If India has to climb back to higher growth trajectory, it has to scale up output of oil, gas and coal. India’s gas consumption is a third of China’s and a small fraction of that US. While some of the biggest producers have used the natural resources to power economic growth, India continues to rely on coal and oil for its energy needs. However, the 12th Plan projections shows a sharp rise in demand for gas from power, fertiliser and city gas sectors whereas domestic supply is unlikely to keep pace with that.
There has been hope that the domestic gas supply will increase to a great extent after the success of Reliance at KG-D6. However, KG-D6 output has started tapering. PSU explorers—ONGC and OIL—hasn’t been able to scale up output either. Both PSUs and private firms want to invest more to extract more gas but the policy inertia over raising gas prices has delayed such investment.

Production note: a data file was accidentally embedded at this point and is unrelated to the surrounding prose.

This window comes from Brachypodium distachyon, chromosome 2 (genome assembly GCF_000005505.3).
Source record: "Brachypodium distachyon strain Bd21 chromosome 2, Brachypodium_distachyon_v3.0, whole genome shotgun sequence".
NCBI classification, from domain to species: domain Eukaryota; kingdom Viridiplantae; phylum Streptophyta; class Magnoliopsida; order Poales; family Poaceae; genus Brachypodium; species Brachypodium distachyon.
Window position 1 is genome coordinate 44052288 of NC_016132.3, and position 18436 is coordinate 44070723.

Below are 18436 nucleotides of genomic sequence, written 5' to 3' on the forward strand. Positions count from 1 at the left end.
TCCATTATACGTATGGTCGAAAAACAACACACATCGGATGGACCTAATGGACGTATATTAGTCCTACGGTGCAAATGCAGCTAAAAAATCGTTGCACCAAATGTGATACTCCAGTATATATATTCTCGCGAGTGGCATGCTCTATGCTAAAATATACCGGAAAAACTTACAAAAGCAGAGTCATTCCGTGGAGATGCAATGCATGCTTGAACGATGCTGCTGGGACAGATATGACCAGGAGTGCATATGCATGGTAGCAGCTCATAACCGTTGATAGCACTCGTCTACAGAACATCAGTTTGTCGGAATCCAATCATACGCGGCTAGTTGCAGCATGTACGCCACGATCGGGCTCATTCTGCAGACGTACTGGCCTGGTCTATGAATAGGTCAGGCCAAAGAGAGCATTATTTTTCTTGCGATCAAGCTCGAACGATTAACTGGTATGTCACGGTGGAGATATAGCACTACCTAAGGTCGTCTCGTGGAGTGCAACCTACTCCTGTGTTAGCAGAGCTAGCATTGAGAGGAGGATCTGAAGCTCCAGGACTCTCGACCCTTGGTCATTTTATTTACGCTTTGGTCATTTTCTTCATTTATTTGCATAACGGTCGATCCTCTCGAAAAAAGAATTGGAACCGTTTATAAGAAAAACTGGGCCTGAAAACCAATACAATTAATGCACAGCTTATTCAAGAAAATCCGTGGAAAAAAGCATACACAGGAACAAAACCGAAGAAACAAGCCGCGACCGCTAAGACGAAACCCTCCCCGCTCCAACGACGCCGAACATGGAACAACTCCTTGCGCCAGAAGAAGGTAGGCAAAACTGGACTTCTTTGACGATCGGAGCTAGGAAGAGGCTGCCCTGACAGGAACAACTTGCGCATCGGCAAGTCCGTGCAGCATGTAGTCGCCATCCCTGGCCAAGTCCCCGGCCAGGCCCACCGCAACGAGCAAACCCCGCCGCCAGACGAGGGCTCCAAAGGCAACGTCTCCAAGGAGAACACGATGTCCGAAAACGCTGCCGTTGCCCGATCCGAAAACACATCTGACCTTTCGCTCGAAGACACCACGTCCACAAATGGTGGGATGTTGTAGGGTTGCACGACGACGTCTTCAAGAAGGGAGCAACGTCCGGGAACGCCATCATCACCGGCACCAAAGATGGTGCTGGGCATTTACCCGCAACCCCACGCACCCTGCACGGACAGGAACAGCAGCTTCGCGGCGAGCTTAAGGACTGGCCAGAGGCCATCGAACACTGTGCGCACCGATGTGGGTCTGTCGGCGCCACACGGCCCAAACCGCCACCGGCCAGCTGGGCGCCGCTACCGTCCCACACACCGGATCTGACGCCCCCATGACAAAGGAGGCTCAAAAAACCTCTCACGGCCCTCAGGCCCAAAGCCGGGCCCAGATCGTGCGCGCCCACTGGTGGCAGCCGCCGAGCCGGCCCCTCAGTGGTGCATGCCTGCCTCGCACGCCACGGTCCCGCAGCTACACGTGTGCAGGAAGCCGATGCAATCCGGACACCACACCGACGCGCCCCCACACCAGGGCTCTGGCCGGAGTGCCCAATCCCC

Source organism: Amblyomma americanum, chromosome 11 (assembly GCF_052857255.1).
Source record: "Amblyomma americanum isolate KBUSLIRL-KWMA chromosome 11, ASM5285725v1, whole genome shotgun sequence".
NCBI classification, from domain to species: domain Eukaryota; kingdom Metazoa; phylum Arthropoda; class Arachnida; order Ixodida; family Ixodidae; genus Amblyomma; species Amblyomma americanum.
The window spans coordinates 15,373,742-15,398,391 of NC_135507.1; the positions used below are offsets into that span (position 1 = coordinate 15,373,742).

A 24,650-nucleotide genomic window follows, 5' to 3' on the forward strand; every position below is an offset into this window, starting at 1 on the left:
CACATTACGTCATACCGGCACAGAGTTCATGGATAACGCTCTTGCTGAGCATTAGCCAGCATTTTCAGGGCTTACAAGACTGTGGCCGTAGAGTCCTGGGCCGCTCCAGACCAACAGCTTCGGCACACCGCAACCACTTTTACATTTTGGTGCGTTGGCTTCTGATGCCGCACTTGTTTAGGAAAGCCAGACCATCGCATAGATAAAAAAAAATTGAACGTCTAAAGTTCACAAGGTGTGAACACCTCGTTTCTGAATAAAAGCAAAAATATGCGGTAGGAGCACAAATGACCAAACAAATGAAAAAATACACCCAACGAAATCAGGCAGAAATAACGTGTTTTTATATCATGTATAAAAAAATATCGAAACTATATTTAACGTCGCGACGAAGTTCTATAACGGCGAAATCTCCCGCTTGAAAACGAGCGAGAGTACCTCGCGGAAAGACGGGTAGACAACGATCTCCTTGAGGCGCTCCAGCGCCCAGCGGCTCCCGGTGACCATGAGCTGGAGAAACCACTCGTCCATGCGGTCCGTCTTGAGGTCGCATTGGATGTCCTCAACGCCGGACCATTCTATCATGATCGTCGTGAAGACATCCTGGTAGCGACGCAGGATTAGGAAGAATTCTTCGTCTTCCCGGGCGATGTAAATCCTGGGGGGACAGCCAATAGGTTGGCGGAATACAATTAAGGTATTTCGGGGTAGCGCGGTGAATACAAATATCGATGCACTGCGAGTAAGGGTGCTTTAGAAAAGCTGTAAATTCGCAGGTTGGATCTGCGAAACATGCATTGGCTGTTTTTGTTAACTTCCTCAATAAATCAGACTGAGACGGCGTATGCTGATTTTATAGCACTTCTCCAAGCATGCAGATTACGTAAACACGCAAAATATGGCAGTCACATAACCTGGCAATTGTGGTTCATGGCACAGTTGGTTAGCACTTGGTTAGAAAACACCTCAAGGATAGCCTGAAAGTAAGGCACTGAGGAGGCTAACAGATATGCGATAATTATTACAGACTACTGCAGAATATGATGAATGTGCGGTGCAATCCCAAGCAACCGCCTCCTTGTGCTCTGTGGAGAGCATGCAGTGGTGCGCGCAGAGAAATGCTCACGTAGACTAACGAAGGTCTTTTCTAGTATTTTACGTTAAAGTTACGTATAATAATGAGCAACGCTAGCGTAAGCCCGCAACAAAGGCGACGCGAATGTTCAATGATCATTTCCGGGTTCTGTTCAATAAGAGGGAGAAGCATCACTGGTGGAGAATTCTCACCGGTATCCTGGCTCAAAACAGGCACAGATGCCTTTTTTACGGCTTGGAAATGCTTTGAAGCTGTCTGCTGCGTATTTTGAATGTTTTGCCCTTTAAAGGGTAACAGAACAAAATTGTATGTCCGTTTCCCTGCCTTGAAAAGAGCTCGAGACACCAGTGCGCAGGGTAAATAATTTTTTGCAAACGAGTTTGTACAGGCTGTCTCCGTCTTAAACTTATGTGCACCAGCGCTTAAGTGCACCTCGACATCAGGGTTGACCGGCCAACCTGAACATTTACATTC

The Rangarajan panel has suggested that natural gas price be raised to $6.8/mmBtu so as to push companies to invest more and hence raise the output. The government has accepted the suggestion amid objections from the power and fertiliser ministries. However, explorers wanted a steeper hike in gas prices as some of the deep sea blocks require higher investment and the price prescribed by Rangarajan may not be enough to cover that cost. The prospects will remain hazy unless domestic prices are aligned with global benchmarks.